Now, to be fair there are those who claim to know God’s plan in advance. They make huge pronouncements usually about the end of the world. And they’re always wrong. And so, if the Divine Plan were made known to someone, that someone has yet to show up and be an accurate predictor. Not even the prophets claimed to have that ability.
So, even if there were some Divine Plan, it’s not one that is made known to us, and therefore has little use for us. All we can do is watch it unfold and reflect on it after the fact. It doesn’t seem to invite us to participate.
B. Our Agency
Which leads us into the next problem: our role. If the Divine Plan is equated with what actually happens, then it doesn’t seem that our choices matter in the slightest. In fact, have you ever heard anyone say, “Well, God planned for X but old Bill here, he just had to go and do Y”? No. If Bill goes and does something stupid, people will just shake their heads and say, “Well, I guess it’s all part of God’s plan.”
And so, it doesn’t seem that we have very much to do with God’s Plan, whatever it is. Now, to be fair, that’s kind of the point. Earlier, I noted that Isaiah strongly emphasized God’s sovereignty and as a consequence of that emphasis, the idea of God’s plan comes through. It is that same emphasis, by the way, that results in the Calvinist theology of predestination.
It was John Calvin’s realization that he could not account for why certain people seemed to respond to the Gospel and others didn’t. His only conclusion was that their responses for either good or ill were predetermined by God. Now, that flows out of a strong emphasis on the soveriengty of God. The consequence of that is that apparent choices are revealed to be part of a larger plan. Why should there be any emphasis on my making choices?
Now, perhaps God’s Plan only applies to the big things like earthquakes and football championships. Maybe my choice of soft drinks is in fact all my own. But where is the dividing line? How do I know when I’m making my own choices versus when I am simply acting out the choices planned for me? It becomes very hard to discern how an individual should act if it should turn out that some or all of our decisionmaking is not really ours at all.
But those just wind up being interesting philosophical puzzles in the end. The biggest problem with the statement that something is “all part of God’s plan” is what it says about God.
C. The Mysterious God
Since God’s plan is inscrutable to us, there is a layer of mystery that surrounds the entire thing. Now, I am not opposed to mystery, in fact, I think that it is an essential part of faith. And a healthy theology admits that there are things we cannot know about God. This is always to be preferred to a theology that basically reduces God to an old, white haired guy who basically shares all your political opinions.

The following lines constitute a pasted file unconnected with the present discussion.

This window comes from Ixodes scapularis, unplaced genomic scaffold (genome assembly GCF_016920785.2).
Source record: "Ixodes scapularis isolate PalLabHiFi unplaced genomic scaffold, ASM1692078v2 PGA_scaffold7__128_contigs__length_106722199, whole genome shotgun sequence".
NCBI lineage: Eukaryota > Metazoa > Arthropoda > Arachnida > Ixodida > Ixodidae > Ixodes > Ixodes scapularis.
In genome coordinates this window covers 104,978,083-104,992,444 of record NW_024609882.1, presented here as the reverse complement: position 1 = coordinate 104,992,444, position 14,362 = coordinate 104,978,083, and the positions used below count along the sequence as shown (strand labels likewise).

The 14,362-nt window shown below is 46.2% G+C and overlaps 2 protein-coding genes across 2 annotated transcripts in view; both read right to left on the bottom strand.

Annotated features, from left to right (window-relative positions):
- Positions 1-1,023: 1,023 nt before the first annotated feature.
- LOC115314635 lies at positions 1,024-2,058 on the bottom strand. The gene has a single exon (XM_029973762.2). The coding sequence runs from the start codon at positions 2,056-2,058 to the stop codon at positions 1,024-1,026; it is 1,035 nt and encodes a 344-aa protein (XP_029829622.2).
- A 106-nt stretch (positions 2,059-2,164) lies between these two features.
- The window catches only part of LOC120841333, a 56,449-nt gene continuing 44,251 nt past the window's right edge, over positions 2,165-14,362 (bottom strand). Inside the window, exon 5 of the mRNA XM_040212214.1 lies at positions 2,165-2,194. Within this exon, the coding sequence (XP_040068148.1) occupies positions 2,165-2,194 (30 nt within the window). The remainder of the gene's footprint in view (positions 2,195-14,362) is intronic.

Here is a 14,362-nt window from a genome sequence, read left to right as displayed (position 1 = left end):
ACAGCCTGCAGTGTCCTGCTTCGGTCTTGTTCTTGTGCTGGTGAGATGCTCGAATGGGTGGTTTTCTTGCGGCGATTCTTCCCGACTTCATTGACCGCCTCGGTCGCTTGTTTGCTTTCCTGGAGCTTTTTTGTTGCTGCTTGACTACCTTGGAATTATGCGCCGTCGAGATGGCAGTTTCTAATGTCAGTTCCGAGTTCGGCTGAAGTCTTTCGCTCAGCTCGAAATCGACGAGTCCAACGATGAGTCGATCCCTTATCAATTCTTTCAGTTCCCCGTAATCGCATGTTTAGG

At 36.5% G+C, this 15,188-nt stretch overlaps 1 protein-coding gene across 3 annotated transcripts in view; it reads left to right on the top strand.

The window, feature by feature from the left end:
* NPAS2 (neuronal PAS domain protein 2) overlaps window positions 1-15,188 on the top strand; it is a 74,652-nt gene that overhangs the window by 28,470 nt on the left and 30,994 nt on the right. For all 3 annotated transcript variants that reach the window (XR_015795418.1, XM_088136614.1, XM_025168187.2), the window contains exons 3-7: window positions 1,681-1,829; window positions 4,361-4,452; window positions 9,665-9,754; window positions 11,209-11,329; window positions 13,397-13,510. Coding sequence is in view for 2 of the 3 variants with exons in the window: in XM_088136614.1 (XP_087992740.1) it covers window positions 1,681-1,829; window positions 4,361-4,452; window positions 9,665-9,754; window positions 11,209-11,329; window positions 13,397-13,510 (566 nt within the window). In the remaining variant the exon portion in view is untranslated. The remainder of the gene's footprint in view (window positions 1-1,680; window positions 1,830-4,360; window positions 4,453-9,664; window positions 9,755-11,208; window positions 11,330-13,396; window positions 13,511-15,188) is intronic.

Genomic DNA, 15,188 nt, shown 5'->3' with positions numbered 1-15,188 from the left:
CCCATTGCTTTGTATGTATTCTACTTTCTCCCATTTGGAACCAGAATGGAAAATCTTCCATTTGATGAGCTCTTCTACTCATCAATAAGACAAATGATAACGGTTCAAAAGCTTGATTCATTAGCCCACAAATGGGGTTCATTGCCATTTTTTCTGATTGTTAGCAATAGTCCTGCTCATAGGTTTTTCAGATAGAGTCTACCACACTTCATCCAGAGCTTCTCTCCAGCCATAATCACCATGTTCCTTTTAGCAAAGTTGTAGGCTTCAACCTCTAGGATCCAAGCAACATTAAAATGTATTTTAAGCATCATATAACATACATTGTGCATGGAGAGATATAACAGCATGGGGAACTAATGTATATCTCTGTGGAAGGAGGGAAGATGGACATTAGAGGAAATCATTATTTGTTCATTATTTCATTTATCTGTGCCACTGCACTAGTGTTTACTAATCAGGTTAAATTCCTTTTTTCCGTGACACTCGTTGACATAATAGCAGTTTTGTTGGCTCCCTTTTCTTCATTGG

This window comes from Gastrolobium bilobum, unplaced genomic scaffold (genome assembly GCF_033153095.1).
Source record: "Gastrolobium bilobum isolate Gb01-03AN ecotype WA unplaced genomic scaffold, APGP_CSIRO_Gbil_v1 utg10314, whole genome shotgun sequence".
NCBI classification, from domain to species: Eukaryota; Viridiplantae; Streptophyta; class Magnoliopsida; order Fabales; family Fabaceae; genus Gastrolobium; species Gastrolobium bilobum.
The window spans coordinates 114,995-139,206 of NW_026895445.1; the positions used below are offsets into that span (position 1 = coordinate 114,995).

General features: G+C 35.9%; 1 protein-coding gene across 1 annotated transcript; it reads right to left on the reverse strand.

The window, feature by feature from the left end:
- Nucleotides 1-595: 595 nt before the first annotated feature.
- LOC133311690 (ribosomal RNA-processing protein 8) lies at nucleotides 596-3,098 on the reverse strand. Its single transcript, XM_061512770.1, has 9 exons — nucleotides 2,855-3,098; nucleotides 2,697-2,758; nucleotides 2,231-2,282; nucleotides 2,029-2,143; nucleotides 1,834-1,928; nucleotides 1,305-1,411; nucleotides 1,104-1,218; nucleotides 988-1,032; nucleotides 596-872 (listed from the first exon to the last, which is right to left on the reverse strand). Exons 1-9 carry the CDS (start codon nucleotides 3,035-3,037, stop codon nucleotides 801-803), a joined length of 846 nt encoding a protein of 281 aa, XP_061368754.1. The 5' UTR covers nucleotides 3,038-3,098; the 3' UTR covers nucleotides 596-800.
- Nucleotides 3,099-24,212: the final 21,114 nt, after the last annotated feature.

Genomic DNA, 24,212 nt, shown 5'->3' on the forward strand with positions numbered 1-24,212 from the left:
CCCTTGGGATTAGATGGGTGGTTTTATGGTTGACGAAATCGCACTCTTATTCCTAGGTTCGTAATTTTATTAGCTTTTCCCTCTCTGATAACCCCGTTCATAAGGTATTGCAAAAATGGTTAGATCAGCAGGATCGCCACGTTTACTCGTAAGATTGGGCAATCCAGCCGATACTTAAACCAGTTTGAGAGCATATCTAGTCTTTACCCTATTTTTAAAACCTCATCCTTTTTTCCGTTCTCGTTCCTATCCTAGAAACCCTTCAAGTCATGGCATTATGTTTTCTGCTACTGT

But the result of this is that we maintain that God has a plan and that the things that have happened are part of that plan, then when we encounter something that we cannot understand, our only answer is “it’s a mystery.” Why did that accident happen? Why did my loved one have to die? Where is there such suffering? The answer that God’s ways are mysterious seems like a cop out. And, it presents a God who would rather remain unknown to us, which is precisely the opposite of the Gospel. The Gospel of the God walking through the Garden of Eden, revealing the Divine self to Moses and the Prophets, becoming incarnate in the person of Jesus. This does not sound like a God who is trying to remain aloof and inscrutable. This sounds like a God who is trying to be made known. The answer “It’s a mystery” sounds like the kind of thing a public official says when they say something is “classified”.
D. The Cruel God
But by far, the greatest problem with the idea of the Divine Plan is what it says about God’s character.
When people suffer a horible experience—the death of a loved one, a life-threatening disease, an injustice, a rape—the desire to understand and to put into context is extremely strong. And the desire to be helpful for the friends and loved ones of the afflicted is likewise strong. And that’s why people say things like “It’s all part of God’s plan” because they hope to reassure the affected person with the idea that God is still in charge and that someone is still driving the stationwagon.
But what is the implication of such a statement when you think about it? God planned for my loved one to die? God wanted me to get this disease? God planned for me to suffer this injustice? God wanted me to be assualted?